The Boston College chapter of the American Association of University Professors issued a statement today supporting a group of students who may face discipline from BC for distributing contraceptives out of their dorm rooms.
“While it is the university’s right to distribute or not distribute contraceptives through the student health center, we believe that taking disciplinary action against students for lawful actions undertaken in the privacy of their dorm rooms constitutes an infringement of their rights,” the chapter said in a statement. “The issues regarding sexual health raised by BCSSH are important to the welfare of our students who come from a variety of faith traditions; taking disciplinary action against them on such matters of individual conscience sends the wrong message to the campus community, alumni, and prospective students.”
Boston College officials sent a letter to students on March 15 demanding an end to student-run “Safe Sites,” a network of dorm rooms and other locations where free contraceptives and safe sex information are available.
Students living in the “Safe Sites” were told in the letter that the distribution of condoms is in conflict with their “responsibility to protect the values and traditions of Boston College as a Jesuit, Catholic institution.”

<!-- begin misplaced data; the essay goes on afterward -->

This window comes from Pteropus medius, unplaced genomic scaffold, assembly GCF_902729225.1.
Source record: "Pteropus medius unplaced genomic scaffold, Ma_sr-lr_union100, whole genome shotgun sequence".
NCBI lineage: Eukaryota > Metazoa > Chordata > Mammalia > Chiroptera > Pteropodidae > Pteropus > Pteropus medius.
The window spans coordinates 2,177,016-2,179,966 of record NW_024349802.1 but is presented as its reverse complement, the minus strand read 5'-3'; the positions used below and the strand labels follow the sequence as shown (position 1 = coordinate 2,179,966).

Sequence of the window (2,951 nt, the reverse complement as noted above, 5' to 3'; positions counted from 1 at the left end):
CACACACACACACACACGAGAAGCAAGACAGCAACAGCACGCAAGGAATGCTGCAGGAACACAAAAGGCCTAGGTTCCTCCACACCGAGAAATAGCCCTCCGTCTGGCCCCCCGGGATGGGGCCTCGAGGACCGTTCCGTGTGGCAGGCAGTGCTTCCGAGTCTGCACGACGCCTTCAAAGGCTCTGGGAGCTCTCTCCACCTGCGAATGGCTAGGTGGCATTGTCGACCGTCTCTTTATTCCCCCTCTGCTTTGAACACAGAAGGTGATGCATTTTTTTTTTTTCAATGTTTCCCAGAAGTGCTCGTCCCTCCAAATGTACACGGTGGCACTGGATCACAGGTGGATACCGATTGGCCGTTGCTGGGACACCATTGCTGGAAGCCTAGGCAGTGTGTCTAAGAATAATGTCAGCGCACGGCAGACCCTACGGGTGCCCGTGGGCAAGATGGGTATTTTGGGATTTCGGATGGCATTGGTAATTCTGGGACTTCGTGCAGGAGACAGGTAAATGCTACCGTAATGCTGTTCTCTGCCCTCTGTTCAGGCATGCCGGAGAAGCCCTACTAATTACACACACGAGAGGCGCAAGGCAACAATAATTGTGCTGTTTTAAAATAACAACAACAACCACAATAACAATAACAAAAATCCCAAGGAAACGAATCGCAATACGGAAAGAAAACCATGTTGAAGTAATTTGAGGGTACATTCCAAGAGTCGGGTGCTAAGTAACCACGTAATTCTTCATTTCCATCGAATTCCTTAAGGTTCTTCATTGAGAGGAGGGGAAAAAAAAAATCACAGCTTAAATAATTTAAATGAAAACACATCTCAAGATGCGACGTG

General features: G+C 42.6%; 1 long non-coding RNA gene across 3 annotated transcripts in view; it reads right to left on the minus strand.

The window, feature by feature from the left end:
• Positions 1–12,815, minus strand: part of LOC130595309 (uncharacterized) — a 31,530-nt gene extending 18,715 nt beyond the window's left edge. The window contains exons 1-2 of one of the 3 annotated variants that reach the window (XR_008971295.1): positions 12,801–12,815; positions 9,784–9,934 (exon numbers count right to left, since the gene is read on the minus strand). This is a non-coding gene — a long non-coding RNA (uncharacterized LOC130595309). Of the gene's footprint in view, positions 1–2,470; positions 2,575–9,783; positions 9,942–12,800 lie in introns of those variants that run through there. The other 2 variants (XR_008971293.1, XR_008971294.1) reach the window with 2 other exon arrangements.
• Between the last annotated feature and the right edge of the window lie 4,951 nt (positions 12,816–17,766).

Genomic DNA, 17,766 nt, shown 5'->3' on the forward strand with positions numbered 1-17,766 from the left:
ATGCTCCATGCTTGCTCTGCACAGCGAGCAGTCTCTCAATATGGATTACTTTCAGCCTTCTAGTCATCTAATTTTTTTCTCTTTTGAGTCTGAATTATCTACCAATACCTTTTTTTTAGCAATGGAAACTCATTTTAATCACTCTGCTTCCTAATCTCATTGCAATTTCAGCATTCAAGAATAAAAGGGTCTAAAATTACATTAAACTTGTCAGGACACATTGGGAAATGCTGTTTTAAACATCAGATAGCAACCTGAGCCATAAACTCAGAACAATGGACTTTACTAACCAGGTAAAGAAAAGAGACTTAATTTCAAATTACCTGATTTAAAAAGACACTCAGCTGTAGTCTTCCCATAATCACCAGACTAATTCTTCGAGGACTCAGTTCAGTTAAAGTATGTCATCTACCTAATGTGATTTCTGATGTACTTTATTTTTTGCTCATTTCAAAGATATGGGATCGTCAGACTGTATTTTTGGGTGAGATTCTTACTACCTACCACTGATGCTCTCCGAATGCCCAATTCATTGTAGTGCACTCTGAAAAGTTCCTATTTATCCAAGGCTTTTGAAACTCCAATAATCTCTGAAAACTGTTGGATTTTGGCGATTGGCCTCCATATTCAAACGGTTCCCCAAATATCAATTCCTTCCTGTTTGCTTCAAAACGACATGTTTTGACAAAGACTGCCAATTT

The letter, signed by Dean of Students Paul J. Chebator and George Arey, director of residence life, says that “while we understand that you may not be intentionally violating University policy, we do need to advise you that should we receive any reports that you are, in fact, distributing condoms on campus, the matter would be referred to the student conduct office for disciplinary action by the University.”
On Tuesday, Jack Dunn, a spokesman for BC, said in an e-mailed statement that the students know the public distribution of condoms violates the university’s policies and values.
“As a Jesuit, Catholic University, there are certain Catholic commitments that Boston College is called to uphold. We ask our students to respect these commitments, particularly as they pertain to Catholic social teaching on the sanctity of life,” Dunn wrote in the statement. “We recognize that, as a reflection of society at large, many students do not agree with the Church’s position on these issues. However, we ask those who do not agree to be respectful of our position, and circumspect in their private affairs.”
He also wrote that he hopes the students will “accept our offer to meet with administrators and members of the Jesuit community to discuss this issue in a respectful, constructive format.”
Katherine Landergan can be reached at email@example.com. For campus news updates, follow her on Twitter @klandergan.
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